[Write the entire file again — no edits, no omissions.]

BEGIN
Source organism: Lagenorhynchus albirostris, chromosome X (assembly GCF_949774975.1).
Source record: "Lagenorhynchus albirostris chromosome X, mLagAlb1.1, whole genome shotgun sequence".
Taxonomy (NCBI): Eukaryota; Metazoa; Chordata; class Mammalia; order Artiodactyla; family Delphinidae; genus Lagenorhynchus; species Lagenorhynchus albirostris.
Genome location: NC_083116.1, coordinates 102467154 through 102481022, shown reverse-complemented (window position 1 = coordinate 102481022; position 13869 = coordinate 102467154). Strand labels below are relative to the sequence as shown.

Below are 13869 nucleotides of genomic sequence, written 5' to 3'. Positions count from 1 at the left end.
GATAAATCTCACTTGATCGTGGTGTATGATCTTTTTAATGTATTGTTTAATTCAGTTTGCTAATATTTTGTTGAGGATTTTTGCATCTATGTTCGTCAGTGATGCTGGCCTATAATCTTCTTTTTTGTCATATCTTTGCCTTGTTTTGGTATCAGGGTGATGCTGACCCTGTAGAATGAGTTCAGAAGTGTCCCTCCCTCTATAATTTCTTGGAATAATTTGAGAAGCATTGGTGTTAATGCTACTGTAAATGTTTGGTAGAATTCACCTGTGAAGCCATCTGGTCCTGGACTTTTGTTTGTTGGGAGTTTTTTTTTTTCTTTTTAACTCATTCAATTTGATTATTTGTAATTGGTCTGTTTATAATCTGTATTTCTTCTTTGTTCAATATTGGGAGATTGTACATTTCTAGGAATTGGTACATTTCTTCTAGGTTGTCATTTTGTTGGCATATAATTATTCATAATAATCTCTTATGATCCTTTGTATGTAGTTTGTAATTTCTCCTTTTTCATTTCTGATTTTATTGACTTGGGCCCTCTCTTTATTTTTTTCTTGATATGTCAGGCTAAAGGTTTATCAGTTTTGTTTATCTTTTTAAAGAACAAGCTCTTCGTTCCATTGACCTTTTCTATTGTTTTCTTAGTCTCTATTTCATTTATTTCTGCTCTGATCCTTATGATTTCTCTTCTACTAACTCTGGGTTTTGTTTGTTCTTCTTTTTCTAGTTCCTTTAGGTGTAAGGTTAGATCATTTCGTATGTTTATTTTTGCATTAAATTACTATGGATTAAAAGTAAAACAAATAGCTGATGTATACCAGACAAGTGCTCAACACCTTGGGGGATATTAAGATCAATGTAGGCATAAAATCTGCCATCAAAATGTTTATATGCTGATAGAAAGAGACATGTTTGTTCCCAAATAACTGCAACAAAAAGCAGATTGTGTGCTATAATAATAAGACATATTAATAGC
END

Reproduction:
Source organism: Lagenorhynchus albirostris, chromosome X (assembly GCF_949774975.1).
Source record: "Lagenorhynchus albirostris chromosome X, mLagAlb1.1, whole genome shotgun sequence".
Taxonomy (NCBI): Eukaryota; Metazoa; Chordata; class Mammalia; order Artiodactyla; family Delphinidae; genus Lagenorhynchus; species Lagenorhynchus albirostris.
Genome location: NC_083116.1, coordinates 102467154 through 102481022, shown reverse-complemented (window position 1 = coordinate 102481022; position 13869 = coordinate 102467154). Strand labels below are relative to the sequence as shown.

Below are 13869 nucleotides of genomic sequence, written 5' to 3'. Positions count from 1 at the left end.
GATAAATCTCACTTGATCGTGGTGTATGATCTTTTTAATGTATTGTTTAATTCAGTTTGCTAATATTTTGTTGAGGATTTTTGCATCTATGTTCGTCAGTGATGCTGGCCTATAATCTTCTTTTTTGTCATATCTTTGCCTTGTTTTGGTATCAGGGTGATGCTGACCCTGTAGAATGAGTTCAGAAGTGTCCCTCCCTCTATAATTTCTTGGAATAATTTGAGAAGCATTGGTGTTAATGCTACTGTAAATGTTTGGTAGAATTCACCTGTGAAGCCATCTGGTCCTGGACTTTTGTTTGTTGGGAGTTTTTTTTTTTCTTTTTAACTCATTCAATTTGATTATTTGTAATTGGTCTGTTTATAATCTGTATTTCTTCTTTGTTCAATATTGGGAGATTGTACATTTCTAGGAATTGGTACATTTCTTCTAGGTTGTCATTTTGTTGGCATATAATTATTCATAATAATCTCTTATGATCCTTTGTATGTAGTTTGTAATTTCTCCTTTTTCATTTCTGATTTTATTGACTTGGGCCCTCTCTTTATTTTTTTCTTGATATGTCAGGCTAAAGGTTTATCAGTTTTGTTTATCTTTTTAAAGAACAAGCTCTTCGTTCCATTGACCTTTTCTATTGTTTTCTTAGTCTCTATTTCATTTATTTCTGCTCTGATCCTTATGATTTCTCTTCTACTAACTCTGGGTTTTGTTTGTTCTTCTTTTTCTAGTTCCTTTAGGTGTAAGGTTAGATCATTTCGTATGTTTATTTTTGCATTAAATTACTATGGATTAAAAGTAAAACAAATAGCTGATGTATACCAGACAAGTGCTCAACACCTTGGGGGATATTAAGATCAATGTAGGCATAAAATCTGCCATCAAAATGTTTATATGCTGATAGAAAGAGACATGTTTGTTCCCAAATAACTGCAACAAAAAGCAGATTGTGTGCTATAATAATAAGACATATTAATAGC